Knockdown of EBNA1 inhibits the growth of GT-38 cells in vivo
To study the in vivo tumorigenic potential of EBNA1, GT-38 cells were inoculated under the skin of nude mice and the mice were injected with EBNA1-siRNA with lipofectamine or lipofectamine alone. After 2 weeks, tumor development was observed in the control group (Fig. 5A). The median tumor weight was significantly decreased by >79.7% (P<0.001; Fig. 5B) in the EBNA1-siRNA group, suggesting that downregulating EBNA1 may inhibit the growth GT-38 cells in vivo.
Knockdown of EBNA1 inhibits the growth of GT-38 cells in vivo. (A) Images of tumors that were extracted after 2 weeks. (B) Tumor weights were significantly decreased in response to treatment with EBNA1-siRNA. n=3 mice per group; ***P<0.001 vs. the blank siRNA group. EBNA1, Epstein-Barr virus nuclear antigen 1; siRNA, small-interfering RNA.
Tumor viruses account for 50% of cases of human cancer (4), which may be increasing as novel human tumor viruses are being identified. In order to identify these types of virus-associated cancer, it is essential to examine the viral ability to maintain tumor phenotypes; therefore providing a non-host target for therapeutic interventions. EBV has been associated with the pathogenesis of GC (12). The present study investigated the underlying molecular mechanisms by which EBV might contribute to the development of EBVaGC that is mediated by EBNA1.
EBNA1 has been considered to be a novel biomarker of human GS (13). The results of the present study demonstrated that transfection with a specific siRNA that targets EBNA1 decreases the mRNA and the protein levels of EBNA1 by 52 and 42.7%, respectively. Ian et al (14), demonstrated that the silencing of EBNA1 leads to decreased proliferation and apoptosis of EBV-positive natural killer (NK)/T cell lymphoma cells. The results of the present study demonstrated that the proliferation of EBVaGC cells was significantly decreased by 65% in response to treatment with EBNA1-siRNA. Sivachandran et al (15) demonstrated that EBNA1 causes the disruption of promyelocytic leukemia (PML) nuclear bodies (NBs) in nasopharyngeal carcinoma (NPC) cells. A previous study demonstrated that human adenocarcinoma cell lines that contain an integrated EBNA1 expression cassette exhibited a decreased activation of p53 and cell apoptosis as well as an increased survival rate (16). Additionally, the knockdown of EBNA1 might decrease the proliferative and colony formation abilities of SKOV3 ovarian cancer cells (17), Burkitt's lymphoma Raji cells (18) and NPC cells (19) by inducing G0/G1 phase arrest. The results of the present study demonstrated that the downregulation of EBNA1 negatively regulated the progression of gastric cancer via induction of cell cycle arrest and late apoptosis in GT-38 cells. Our results are consistent with the results from the aforementioned studies.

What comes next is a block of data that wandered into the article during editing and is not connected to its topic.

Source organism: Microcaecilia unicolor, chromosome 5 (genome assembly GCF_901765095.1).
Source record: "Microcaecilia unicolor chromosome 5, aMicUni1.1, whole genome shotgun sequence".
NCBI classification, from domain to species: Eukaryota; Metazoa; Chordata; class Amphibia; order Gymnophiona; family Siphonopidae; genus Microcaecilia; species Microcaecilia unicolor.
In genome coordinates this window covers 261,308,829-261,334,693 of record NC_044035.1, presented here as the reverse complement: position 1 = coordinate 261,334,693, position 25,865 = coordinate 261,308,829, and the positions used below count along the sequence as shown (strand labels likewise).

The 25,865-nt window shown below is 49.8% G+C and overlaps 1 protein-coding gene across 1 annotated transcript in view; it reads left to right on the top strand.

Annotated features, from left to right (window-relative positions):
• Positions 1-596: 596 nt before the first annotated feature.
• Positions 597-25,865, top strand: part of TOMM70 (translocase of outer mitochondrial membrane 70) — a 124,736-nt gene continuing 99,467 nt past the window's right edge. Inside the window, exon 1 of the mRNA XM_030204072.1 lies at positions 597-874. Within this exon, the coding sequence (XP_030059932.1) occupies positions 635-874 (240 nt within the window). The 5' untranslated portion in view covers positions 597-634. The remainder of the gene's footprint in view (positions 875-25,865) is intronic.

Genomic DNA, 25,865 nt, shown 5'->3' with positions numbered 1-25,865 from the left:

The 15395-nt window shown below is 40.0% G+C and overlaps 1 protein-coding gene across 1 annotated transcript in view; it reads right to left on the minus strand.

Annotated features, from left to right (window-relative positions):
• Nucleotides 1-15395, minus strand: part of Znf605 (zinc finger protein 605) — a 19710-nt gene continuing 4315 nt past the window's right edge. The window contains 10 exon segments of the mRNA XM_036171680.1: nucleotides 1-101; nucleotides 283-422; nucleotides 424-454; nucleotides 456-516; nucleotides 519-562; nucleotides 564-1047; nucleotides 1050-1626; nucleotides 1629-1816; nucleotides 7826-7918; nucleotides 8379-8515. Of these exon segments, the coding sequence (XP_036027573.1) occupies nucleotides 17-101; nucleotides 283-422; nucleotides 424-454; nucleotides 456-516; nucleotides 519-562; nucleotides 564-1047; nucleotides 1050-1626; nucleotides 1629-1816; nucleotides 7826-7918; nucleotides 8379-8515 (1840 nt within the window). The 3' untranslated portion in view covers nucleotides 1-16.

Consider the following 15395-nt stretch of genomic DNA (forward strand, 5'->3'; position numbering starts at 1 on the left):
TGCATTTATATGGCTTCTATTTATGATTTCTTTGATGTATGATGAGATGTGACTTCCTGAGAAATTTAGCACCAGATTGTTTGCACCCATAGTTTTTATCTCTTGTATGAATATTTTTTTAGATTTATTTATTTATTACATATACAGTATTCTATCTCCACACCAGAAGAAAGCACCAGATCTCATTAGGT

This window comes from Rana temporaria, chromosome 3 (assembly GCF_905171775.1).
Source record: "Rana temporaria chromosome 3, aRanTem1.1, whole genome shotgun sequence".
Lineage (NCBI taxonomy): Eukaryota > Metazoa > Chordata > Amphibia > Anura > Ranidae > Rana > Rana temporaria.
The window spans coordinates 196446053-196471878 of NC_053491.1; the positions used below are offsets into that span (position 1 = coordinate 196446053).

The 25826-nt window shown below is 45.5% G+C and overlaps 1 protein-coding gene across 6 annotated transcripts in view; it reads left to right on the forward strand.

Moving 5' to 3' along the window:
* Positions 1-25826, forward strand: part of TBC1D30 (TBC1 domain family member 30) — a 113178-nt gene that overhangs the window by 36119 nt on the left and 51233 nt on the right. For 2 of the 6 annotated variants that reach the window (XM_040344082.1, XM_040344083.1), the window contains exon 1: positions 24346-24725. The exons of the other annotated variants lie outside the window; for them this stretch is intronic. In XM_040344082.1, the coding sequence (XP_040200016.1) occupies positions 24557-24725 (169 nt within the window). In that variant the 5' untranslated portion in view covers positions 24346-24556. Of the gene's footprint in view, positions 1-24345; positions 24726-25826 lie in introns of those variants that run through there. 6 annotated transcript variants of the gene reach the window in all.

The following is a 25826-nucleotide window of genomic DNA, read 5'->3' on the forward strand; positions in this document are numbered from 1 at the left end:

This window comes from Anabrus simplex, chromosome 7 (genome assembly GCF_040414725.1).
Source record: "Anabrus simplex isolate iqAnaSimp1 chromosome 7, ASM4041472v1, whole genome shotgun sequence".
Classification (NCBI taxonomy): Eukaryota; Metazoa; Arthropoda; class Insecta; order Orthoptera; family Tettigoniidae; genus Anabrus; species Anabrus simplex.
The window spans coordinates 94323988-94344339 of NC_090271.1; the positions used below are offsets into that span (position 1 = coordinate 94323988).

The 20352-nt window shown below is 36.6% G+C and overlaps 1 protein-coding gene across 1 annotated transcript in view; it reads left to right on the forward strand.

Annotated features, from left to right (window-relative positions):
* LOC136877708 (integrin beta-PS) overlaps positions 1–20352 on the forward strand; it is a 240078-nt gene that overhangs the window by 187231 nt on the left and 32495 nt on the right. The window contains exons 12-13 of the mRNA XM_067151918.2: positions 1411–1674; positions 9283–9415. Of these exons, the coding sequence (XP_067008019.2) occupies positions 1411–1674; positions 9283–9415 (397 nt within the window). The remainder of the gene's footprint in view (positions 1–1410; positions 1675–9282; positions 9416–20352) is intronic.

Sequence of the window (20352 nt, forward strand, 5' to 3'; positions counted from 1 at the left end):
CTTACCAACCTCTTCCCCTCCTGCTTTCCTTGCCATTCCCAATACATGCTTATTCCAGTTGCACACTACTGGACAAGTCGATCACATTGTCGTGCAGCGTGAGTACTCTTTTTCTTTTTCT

To investigate the effects of EBNA1 on the proliferation of gastric cancer cells in vivo, BALB/c nude mice were inoculated with GT-38 cell tumors that were treated with continued intratumoral injection of EBNA1 siRNA. The results demonstrated that silencing EBNA1 downregulated tumor weight by 79.7% in the gastric cancer tumor xenografts compared with the control group. These results indicated that downregulation of EBNA1 by RNAi significantly inhibited the growth of GT-38 gastric cancer cells in vitro and in vivo.
The molecular mechanisms by which EBNA1 may facilitate viral replication and maintain viral episome are unclear. Saridakis et al (20), demonstrated that EBNA1 might decrease the levels of p53 by sequestering the ubiquitin-specific protease 7N. Sivachandran et al (4) demonstrated that EBNA1 caused the disruption of PML NBs, which serve important functions in apoptosis, activation of p53 and tumor suppression, indicating that EBV infection of GC cells might lead to EBNA1-mediated disruption of PML NBs. The present study demonstrated that knocking down EBNA1 might decrease proliferation and induce apoptosis in EBVAGC cells, which might be caused by the loss of PML NBs. However, future studies are required to confirm the results of the present study and investigate novel therapies for EBVAGC.
No funding was received.
Availability of data and materials
The datasets used and/or analysed during the current study are available from the corresponding author on reasonable request.
JW, FM, XX and YW designed and performed the experiments. JW, LL and CL interpreted the experimental results, wrote and revised the manuscript. All authors contributed to this manuscript. Agreement to be accountable for all aspects of the work in ensuring that questions related to the accuracy or integrity of any part of the work are appropriately investigated and resolved.
Ethics approval and consent to participate
All animal experiments in the present study were approved by the Ethics Committee of Linyi People's Hospital (Shandong, China).
Patient consent for publication
The authors declare that they have no competing interests.